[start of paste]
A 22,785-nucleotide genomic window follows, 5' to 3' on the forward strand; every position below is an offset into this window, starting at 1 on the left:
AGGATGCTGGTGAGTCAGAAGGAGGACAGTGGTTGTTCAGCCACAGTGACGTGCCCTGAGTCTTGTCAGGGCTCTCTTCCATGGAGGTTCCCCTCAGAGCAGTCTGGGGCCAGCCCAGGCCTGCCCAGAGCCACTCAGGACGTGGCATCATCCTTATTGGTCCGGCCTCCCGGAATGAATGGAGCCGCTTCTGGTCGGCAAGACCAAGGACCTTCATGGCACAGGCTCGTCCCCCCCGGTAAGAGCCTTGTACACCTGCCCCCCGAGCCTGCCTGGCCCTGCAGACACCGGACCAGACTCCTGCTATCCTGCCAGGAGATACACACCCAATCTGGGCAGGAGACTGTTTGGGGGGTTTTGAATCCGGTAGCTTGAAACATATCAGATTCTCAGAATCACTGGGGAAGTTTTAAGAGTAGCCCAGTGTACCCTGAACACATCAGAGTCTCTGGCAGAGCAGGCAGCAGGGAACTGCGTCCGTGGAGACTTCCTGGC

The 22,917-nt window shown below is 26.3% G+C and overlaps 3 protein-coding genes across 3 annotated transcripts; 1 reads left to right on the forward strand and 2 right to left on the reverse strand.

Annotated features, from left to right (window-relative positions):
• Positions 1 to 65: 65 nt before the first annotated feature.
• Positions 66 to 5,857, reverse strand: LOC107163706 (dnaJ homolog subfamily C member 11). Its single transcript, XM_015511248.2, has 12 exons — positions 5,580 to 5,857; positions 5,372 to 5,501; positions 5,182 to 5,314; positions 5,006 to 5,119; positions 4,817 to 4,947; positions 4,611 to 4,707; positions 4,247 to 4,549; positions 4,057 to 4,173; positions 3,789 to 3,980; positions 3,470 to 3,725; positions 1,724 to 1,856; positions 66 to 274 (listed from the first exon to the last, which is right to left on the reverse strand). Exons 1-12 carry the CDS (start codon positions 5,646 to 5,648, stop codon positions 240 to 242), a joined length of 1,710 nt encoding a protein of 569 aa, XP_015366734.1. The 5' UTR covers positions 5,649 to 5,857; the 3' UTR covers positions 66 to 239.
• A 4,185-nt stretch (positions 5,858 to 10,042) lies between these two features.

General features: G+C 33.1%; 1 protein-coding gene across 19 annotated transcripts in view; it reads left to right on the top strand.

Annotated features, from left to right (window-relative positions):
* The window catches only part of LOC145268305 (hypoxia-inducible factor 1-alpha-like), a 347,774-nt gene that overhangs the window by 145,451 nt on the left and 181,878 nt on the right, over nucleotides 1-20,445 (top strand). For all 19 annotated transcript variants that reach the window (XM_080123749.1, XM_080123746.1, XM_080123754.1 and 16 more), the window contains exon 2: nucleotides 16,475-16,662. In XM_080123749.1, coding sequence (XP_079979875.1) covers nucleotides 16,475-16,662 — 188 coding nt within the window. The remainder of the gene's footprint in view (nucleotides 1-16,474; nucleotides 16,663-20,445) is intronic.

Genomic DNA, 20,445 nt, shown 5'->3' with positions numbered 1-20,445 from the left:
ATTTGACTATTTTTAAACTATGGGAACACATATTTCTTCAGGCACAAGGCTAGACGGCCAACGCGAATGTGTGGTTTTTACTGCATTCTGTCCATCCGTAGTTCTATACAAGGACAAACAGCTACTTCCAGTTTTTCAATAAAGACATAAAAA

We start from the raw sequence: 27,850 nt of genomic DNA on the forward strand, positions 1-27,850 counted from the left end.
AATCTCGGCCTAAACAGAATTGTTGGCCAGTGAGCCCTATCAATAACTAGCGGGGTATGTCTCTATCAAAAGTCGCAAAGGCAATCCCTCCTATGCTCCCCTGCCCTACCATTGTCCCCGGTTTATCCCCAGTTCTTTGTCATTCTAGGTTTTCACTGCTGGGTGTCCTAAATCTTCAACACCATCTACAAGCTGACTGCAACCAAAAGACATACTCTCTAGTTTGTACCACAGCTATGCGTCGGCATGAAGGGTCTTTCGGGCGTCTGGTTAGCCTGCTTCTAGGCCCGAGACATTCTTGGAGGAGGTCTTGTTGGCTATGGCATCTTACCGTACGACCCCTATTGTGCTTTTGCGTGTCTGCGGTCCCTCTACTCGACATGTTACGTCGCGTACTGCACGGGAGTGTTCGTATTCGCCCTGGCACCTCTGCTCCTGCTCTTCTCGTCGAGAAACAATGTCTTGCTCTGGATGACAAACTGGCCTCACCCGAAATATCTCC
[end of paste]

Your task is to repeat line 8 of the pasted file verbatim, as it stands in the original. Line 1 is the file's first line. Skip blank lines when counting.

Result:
General features: G+C 33.1%; 1 protein-coding gene across 19 annotated transcripts in view; it reads left to right on the top strand.